Fallout New VegasA good idea is to take the Hunter perk early on which gives a 75% critical hit score against mutated animals and creatures. Once you have that, get out and pot a few geckos and mole rats, but watch out for those killer Cazadors!

I won’t get into perks as there are various strategies involved with picking these, but allocating skill points wisely is vital to surviving the Mojave Wasteland. Don’t spread your skills points too thinly. Rather fuel them into a single stat until it reaches 50. Again I would first focus on Guns, Repair, Lockpicking, Explosives and perhaps Barter and Medicine before anything else.

It sucks coming across a safe or ammunition box that you can’t open because your lock pick skill is too low. You also want to keep your weapons in mint condition so as to inflict as much damage as possible.

Related post: Fallout New Vegas Bobblehead Locations

Please feel free to add any game tips or suggestions you may have!

One response to “Fallout New Vegas Game Guide

  1. First off let me state that I loved Fallout 3. I am not one of the diehards that was upset when Bethesda Softworks took over the title. For those of you that don’t know Fallout: NV is intended to pickup from Fallout 2, not a sequel or continuation of FO3. It starts off well enough but the depth in character creation – and the start of the story is just a little disappointing. No big deal if you’re looking for a sandbox, disappointing if you’re looking for something with a little heart to it.

    The Steam issue has lots of folks up in arms. You cannot install New Vegas without installing and registering Steam and then consequently getting permission to play New Vegas from/through Steam. You’ll hear people state that there is an “offline mode” there is. When you go to offline mode Steam states “cannot connect to Steam”. Really? Well I don’t want to connect to Steam I want to play the frickin’ game I purchased.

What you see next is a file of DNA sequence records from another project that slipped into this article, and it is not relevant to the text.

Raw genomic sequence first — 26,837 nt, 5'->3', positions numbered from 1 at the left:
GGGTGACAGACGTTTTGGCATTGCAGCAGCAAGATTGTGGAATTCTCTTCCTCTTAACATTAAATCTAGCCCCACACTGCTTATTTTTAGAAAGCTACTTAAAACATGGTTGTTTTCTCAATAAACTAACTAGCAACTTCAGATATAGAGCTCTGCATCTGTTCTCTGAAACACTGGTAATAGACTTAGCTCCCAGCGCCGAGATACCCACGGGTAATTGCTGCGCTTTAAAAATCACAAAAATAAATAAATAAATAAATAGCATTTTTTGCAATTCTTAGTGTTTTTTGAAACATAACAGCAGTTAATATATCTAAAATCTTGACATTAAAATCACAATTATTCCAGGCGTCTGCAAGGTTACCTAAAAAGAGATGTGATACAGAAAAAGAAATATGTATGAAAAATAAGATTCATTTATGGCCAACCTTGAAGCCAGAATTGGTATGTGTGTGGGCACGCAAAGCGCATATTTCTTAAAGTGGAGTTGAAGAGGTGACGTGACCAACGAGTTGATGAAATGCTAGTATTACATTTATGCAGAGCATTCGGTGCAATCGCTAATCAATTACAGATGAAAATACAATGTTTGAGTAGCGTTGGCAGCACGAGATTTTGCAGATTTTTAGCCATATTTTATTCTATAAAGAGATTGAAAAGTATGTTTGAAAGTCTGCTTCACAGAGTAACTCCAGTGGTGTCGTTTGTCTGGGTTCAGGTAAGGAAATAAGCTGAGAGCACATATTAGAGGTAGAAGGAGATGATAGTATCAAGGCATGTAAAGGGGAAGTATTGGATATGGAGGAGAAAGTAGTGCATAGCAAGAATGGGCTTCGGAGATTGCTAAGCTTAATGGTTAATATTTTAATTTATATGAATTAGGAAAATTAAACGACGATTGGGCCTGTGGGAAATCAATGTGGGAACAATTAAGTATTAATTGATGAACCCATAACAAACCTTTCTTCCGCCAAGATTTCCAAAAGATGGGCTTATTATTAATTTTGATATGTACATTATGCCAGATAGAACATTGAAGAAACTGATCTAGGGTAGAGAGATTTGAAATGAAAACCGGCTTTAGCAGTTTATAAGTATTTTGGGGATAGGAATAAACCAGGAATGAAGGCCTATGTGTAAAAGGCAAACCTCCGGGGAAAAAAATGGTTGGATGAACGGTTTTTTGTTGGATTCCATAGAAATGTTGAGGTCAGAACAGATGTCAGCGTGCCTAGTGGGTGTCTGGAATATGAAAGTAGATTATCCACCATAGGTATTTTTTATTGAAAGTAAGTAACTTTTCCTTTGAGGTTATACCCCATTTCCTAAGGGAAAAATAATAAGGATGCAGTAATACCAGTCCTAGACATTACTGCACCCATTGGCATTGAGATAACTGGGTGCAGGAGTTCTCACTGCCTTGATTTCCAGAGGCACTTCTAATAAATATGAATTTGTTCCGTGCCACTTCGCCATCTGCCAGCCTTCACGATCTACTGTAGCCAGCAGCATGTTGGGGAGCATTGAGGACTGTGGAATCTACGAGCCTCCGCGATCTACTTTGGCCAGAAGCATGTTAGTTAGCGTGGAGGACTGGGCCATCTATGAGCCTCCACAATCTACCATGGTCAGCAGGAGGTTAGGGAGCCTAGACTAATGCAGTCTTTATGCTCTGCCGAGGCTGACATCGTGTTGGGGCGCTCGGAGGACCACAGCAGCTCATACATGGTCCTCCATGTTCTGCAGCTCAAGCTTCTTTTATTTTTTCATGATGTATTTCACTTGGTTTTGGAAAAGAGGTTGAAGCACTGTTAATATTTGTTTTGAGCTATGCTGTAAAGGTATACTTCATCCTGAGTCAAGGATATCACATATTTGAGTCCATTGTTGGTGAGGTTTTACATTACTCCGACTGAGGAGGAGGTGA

The engine is the same as Fallout 3, so if you liked that – which I did – you’ll fit right in with New Vegas. The best comparison would be New Vegas is to FO3 as KOTOR is to KOTOR 2. Obsidian really likes crafting – so there is a whole array of weapons, ammo, and item crafting much more extensive than anything in FO3. Not bad for the crafters out there, I find it a little overwhelming.

    The true change is to game economics and environment. I actually feel like I’m in a post-apocalyptic world where shortages and scarcity exists. FO3 was violent, gory, and savage – New Vegas is more so. You’ll hear lots about the bugs, and the game has a bit of a rough feel in some of the textures, landscapes, AI but generally it works. Not perfect, but it works.

    Overall the game is fun – if you liked freeform in FO3 New Vegas will be suited to you. If you don’t have any issues with online DRM and you liked FO3 you’ll appreciate New Vegas.